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Logic lesson 1

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posted on Dec, 1 2015 @ 11:51 AM

originally posted by: arpgme

"All human beings are blue" would be false. Suggesting that a typical human being is blue would also be false.

Saying "Human beings are blue" is suggesting that the typical human being is (or maybe all are) blue. Either way it's false.

For the same reason, saying, "Muslims are terrorists" is also a false statement.

"Muslims are terrorists" is true compared to "Hamish are not terrorists".

"Marines are killers" is true compared to "Conscientious Objectors are not killers".

Muslims are terrorists is not a particularly useful statement. It is similar to "Human beings are terrorists".

posted on Dec, 1 2015 @ 12:06 PM

Are you certain of that? At which point can we be absolutely certain that we have accumulated all the knowledge in a specific domain?

Does your interpretation of the word "penny" align with the interpretation of every other person's interpretation?

"Penny", besides referring to a coin, can also be used in idiomatic expressions.

What I meant was all knowledge about a certain proposition, for instance, what change someone has in their pocket. I'm not saying I know the atomic structure of the gases, what microorganisms are present, when that pocket was made, by whom, or even what thread color was used in the pocket—all knowledge regarding my pocket—for those are completely different propositions. Take a bowl of fruit. If all the fruit in the bowl are apples, then we can confirm whether "all the fruit in that bowl are apples" is true by confining our inquiry to that specific "domain of discourse"—that bowl and the fruit within it.

posted on Dec, 1 2015 @ 04:11 PM

originally posted by: chr0naut
a reply to: ThetanTo be able to properly utilize that "all" qualifier it is implicit that you have 'all' knowledge; that there are no instances that contradict what you are stating. Since it is most likely that you do not have 'all' knowledge, you cannot (in most cases) use the "all" qualifier.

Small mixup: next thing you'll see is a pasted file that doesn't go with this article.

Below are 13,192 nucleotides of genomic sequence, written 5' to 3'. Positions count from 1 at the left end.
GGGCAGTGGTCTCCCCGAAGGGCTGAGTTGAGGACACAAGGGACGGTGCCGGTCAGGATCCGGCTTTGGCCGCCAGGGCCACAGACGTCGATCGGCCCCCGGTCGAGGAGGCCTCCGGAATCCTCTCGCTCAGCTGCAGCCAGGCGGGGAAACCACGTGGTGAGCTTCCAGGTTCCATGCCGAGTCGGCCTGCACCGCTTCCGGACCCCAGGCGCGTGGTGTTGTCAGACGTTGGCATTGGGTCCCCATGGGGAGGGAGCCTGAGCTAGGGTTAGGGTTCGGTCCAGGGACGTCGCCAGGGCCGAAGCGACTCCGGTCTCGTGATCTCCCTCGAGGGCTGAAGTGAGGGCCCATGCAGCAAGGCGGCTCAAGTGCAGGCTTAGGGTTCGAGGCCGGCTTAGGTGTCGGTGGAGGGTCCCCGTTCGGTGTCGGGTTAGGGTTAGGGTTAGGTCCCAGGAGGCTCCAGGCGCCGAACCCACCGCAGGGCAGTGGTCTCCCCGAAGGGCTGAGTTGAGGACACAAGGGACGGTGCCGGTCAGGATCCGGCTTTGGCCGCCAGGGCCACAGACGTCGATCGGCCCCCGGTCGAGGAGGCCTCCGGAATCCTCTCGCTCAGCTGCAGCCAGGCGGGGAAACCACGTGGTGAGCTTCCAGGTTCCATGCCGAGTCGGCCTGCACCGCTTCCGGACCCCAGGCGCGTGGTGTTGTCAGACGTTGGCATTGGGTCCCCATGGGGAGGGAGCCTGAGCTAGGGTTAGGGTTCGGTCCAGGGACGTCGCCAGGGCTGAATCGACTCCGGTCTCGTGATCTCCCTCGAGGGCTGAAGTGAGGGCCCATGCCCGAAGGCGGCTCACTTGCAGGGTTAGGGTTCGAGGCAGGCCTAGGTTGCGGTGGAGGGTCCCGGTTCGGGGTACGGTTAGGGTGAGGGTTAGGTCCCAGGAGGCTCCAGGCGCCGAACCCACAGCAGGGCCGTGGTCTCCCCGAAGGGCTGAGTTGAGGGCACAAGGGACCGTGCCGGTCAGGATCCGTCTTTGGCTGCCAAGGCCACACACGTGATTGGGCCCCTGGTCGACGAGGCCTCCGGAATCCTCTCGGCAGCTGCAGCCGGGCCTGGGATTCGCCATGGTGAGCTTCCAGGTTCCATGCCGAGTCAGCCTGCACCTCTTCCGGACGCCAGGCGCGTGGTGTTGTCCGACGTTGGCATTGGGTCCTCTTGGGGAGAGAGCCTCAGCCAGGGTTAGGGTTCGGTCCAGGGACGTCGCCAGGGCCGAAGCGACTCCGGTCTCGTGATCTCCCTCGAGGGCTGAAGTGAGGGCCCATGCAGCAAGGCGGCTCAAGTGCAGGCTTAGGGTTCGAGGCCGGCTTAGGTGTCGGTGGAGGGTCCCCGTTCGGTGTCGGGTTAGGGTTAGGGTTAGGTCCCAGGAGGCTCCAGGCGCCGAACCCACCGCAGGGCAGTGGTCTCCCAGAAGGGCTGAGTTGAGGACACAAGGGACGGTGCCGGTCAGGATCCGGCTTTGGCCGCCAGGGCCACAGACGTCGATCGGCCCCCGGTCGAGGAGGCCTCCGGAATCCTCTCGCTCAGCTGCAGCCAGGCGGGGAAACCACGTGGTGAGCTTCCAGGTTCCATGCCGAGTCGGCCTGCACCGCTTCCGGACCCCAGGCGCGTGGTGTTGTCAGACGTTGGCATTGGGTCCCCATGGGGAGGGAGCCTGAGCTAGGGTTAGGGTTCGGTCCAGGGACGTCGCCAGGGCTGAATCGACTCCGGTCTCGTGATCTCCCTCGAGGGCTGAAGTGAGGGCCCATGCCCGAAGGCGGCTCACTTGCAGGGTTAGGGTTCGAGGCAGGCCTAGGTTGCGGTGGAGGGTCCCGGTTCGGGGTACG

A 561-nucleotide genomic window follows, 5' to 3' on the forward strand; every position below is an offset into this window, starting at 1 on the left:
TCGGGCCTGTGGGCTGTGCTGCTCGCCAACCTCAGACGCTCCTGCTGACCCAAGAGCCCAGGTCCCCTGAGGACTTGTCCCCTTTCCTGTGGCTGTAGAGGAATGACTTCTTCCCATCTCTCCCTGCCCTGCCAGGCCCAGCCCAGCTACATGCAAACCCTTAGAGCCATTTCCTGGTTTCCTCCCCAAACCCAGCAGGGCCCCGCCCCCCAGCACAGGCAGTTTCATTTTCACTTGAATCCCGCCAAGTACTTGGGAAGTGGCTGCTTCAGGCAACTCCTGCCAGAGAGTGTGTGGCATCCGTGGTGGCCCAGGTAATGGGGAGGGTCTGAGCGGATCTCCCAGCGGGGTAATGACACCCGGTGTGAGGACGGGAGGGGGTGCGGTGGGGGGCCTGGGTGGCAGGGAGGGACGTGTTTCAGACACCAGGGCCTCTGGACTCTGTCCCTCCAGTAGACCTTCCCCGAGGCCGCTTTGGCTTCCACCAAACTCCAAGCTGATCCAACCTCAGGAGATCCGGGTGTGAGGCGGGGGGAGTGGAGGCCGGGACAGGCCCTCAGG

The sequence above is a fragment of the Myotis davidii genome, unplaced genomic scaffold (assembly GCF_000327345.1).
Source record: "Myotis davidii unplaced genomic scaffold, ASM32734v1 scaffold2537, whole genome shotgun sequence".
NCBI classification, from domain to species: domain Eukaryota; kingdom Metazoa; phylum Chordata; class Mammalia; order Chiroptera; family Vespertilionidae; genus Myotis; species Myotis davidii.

The All quantifier is not used in all cases. Only in Some cases. This is what makes it useful; All primes greater than 2 are odd numbers. It is the very limitations of these quantifiers that make them useful; All Pythagorean triples correspond to right angled triangles but not vice versa.
edit on 1-12-2015 by EnPassant because: (no reason given)

posted on Dec, 1 2015 @ 07:17 PM
originally posted by: MoshiachIusDei

MoshiachlusDei: Why not be ultra clear and use mathematics: percentage of population, population and surveyed population, standard deviation and statistical significance. Logic and language should not be allowed to mix.

As in Marry Each Other and produce something resembling a complete CONSISE thought pattern (or NOT) more a hybrid attempting to express itself/badly.
edit on 1-12-2015 by vethumanbeing because: (no reason given)

posted on Dec, 1 2015 @ 07:31 PM

Sum the All of the None and then take some, all, or non of the remainder. What remains is not comprehensible to the ego but to not comprehend it is incomprehensible as well.

posted on Dec, 1 2015 @ 07:52 PM
That doesn't make sense.

edit on 1-12-2015 by Thetan because: (no reason given)

posted on Dec, 1 2015 @ 08:35 PM

As Einstein said, it's all relative.
edit on 1-12-2015 by cryptic0void because: (no reason given)

posted on Dec, 3 2015 @ 07:20 AM

originally posted by: Thetan
Lord, some of these comments reflect the exact reason i'm giving lessons in logic.

Although it shouldn't matter as long as the lesson is accurate, perhaps it would appease some people reading my lesson to know that i'm attending university right now as a philosophy major and am being formally trained in logic.

First philosophy course? I took Logic 101, too (oddly enough, it counted towards my math requirement). Considering what you said regarding assuming that something unqualified means "all," please explain the meaning of:

posted on Dec, 3 2015 @ 06:36 PM

originally posted by: scorpio84

originally posted by: Thetan
Lord, some of these comments reflect the exact reason i'm giving lessons in logic.

Although it shouldn't matter as long as the lesson is accurate, perhaps it would appease some people reading my lesson to know that i'm attending university right now as a philosophy major and am being formally trained in logic.

First philosophy course? I took Logic 101, too (oddly enough, it counted towards my math requirement). Considering what you said regarding assuming that something unqualified means "all," please explain the meaning of:

That question cannot be answered not at all "qualified" as anything having an attachment to a direct meaning; (grave as a breakfast of eggs can be without toast/butter/jelly). Unqualified does not mean ALL; just that not modified or limited/restricted without reservations. Absolute, complete; wait a second here...

edit on 3-12-2015 by vethumanbeing because: (no reason given)

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